The European Union has asked the World Trade Organization for authorization to impose trade sanctions on the United States because of a U.S. law that the trade body says is illegitimate. The law allows the U.S. government to distribute proceeds from anti-dumping fines against foreign companies to their American rivals.

The European Union has not specified how much it wants in sanctions, but officials at the 15-nation bloc's Brussels headquarters say they could demand hundreds of millions of dollars.

The EU request for permission to levy sanctions has strong support from countries such as Japan, China, South Korea, Brazil and India. They and others are expected to make similar requests to the WTO.

At issue is the so-called Byrd Amendment, named for the U.S. senator who sponsored the law that went into effect nearly four years ago. The legislation authorizes the U.S. government to give American companies the money from fines it collects from foreign firms that are judged to be selling products in the U.S. market at artificially low prices.

The U.S. steel industry has been the biggest beneficiary of the Byrd Amendment, although U.S. manufacturers of such products as pasta and candles have also benefited.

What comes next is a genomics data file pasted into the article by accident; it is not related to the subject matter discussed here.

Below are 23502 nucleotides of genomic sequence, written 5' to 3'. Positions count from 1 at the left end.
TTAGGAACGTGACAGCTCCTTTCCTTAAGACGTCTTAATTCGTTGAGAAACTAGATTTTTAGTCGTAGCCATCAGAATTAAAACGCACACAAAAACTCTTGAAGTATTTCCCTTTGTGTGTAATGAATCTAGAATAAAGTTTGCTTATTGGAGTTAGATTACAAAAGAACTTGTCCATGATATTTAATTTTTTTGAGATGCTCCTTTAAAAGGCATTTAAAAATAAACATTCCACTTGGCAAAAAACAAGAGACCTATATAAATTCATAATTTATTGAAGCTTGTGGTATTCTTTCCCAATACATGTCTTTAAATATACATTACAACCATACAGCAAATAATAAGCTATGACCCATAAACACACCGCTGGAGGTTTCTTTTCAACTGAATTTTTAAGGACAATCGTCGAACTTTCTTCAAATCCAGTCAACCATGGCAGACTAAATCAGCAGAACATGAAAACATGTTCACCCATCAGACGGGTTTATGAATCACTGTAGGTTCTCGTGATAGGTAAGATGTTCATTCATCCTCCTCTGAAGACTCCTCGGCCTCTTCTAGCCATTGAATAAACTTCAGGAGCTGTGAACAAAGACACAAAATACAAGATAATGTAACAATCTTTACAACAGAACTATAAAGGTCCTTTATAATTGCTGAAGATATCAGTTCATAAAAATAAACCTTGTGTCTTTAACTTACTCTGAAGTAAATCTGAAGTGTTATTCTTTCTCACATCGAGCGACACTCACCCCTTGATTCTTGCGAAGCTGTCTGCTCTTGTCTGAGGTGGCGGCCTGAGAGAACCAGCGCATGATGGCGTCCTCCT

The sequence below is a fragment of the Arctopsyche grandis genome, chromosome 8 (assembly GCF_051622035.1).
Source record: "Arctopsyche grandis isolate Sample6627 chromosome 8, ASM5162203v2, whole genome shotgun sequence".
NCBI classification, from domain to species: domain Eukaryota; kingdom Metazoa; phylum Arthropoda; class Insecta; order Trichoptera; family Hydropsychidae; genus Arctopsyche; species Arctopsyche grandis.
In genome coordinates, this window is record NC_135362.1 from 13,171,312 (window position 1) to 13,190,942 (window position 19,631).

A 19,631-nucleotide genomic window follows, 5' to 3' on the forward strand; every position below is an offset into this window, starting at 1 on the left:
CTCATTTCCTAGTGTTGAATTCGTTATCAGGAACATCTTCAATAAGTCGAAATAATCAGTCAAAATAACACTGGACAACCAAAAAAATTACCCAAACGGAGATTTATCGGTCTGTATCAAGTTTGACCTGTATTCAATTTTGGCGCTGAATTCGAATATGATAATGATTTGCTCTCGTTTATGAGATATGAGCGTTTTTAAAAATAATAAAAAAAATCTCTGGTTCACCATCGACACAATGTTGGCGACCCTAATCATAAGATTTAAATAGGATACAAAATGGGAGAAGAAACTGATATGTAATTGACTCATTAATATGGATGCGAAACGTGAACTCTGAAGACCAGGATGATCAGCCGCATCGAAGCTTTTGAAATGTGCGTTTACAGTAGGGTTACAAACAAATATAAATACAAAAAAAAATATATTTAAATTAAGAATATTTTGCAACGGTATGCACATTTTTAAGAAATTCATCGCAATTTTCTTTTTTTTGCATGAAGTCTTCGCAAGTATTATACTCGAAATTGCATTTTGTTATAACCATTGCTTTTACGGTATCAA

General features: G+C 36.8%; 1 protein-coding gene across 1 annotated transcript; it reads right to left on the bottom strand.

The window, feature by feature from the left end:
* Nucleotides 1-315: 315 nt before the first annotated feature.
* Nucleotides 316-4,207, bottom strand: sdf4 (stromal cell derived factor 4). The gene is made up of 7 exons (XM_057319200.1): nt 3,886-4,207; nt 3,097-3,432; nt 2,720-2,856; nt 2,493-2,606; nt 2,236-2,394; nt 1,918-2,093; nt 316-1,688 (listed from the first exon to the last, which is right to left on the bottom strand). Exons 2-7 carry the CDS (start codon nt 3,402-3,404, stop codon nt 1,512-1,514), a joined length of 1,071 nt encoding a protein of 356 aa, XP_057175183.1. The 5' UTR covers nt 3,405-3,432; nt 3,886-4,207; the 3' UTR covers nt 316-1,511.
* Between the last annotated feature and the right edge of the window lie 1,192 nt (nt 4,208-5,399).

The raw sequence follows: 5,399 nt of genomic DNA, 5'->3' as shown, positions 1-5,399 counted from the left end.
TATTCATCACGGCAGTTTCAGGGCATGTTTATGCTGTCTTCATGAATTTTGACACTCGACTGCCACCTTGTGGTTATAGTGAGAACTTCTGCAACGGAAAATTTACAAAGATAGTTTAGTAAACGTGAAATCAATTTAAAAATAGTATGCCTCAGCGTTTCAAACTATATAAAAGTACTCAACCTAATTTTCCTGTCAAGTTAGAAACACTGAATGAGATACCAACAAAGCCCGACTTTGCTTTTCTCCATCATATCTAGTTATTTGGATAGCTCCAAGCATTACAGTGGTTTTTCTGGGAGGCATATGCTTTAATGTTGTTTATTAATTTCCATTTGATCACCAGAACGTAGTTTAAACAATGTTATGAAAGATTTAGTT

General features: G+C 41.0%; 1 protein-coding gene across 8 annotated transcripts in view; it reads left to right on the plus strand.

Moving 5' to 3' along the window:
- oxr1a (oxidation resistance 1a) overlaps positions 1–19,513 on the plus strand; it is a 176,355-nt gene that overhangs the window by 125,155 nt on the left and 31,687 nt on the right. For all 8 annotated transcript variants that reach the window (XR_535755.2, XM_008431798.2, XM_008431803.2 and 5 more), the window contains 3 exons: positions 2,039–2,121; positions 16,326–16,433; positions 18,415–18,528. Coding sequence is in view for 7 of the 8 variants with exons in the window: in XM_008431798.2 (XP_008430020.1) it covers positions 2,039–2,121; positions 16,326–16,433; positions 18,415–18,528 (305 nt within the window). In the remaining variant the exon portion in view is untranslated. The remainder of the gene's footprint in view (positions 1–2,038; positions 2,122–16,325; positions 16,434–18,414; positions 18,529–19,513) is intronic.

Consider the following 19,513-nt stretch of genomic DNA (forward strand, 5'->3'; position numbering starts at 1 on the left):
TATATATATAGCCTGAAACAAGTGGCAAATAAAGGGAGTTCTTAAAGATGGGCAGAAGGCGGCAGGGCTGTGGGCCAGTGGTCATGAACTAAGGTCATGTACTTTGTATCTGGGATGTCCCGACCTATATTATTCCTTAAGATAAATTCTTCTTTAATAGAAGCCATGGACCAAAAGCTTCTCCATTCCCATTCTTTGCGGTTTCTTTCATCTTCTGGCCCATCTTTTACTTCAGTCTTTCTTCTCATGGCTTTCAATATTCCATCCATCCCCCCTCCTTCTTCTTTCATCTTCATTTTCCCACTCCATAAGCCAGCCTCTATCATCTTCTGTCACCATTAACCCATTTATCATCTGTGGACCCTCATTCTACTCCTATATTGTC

The law enjoys widespread support in Congress, and the threat of sanctions by America's trading partners could spark a backlash from lawmakers before elections later this year.

U.S. trading partners say that the Byrd Amendment discriminates against their exporters, because it both fines them and, then, passes the money to their U.S. competitors

The WTO has repeatedly ruled the amendment to be illegal under world trading rules. The Bush administration has promised to recommend eliminating the law, but has, so far, not done so. And a U.S. diplomat who follows trans-Atlantic trade issues says that, even if the administration makes such a recommendation, there is no guarantee that Congress will go along.

EU officials say that getting the green light from the WTO to impose sanctions on the United States does not mean that the retaliatory measures will be imposed immediately.

Although the WTO's disputes settlement panel will hear the EU request on January 26, the United States is expected to oppose the call for sanctions. If that happens, the case would go to arbitration, and a decision on the matter would be delayed for 60 days.